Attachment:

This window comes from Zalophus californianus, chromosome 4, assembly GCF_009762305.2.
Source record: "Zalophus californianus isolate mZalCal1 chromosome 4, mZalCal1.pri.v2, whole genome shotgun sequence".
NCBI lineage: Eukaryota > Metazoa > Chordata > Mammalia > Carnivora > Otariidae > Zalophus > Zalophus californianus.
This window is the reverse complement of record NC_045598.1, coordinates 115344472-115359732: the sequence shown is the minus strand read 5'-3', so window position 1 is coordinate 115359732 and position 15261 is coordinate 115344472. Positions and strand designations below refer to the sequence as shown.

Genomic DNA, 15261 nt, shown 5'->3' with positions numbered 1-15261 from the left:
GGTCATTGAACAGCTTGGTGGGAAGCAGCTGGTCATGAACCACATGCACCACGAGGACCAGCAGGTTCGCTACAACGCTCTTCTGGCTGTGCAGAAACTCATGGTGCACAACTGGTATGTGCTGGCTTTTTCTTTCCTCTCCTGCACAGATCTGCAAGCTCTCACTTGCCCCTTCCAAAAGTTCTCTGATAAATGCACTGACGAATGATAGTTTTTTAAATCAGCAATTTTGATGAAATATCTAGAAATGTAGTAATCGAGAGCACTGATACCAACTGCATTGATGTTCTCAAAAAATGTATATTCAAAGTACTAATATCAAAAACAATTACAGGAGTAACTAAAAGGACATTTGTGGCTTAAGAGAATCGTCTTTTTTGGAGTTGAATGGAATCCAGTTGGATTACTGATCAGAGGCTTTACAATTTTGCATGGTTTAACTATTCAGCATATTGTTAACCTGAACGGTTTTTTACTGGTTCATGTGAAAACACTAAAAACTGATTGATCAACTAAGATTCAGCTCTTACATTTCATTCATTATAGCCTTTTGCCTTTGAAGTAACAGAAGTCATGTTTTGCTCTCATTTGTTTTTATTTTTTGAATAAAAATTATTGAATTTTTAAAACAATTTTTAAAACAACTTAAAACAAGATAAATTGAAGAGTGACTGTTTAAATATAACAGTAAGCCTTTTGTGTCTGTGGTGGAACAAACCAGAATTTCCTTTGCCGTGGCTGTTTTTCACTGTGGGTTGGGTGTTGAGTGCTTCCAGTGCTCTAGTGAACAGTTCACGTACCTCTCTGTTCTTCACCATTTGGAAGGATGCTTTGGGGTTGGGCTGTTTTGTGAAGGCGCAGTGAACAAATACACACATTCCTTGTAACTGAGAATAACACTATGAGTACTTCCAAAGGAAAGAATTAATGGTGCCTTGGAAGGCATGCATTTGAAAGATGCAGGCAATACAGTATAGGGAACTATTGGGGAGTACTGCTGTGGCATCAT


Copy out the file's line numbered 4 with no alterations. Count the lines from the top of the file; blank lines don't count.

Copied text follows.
This window is the reverse complement of record NC_045598.1, coordinates 115344472-115359732: the sequence shown is the minus strand read 5'-3', so window position 1 is coordinate 115359732 and position 15261 is coordinate 115344472. Positions and strand designations below refer to the sequence as shown.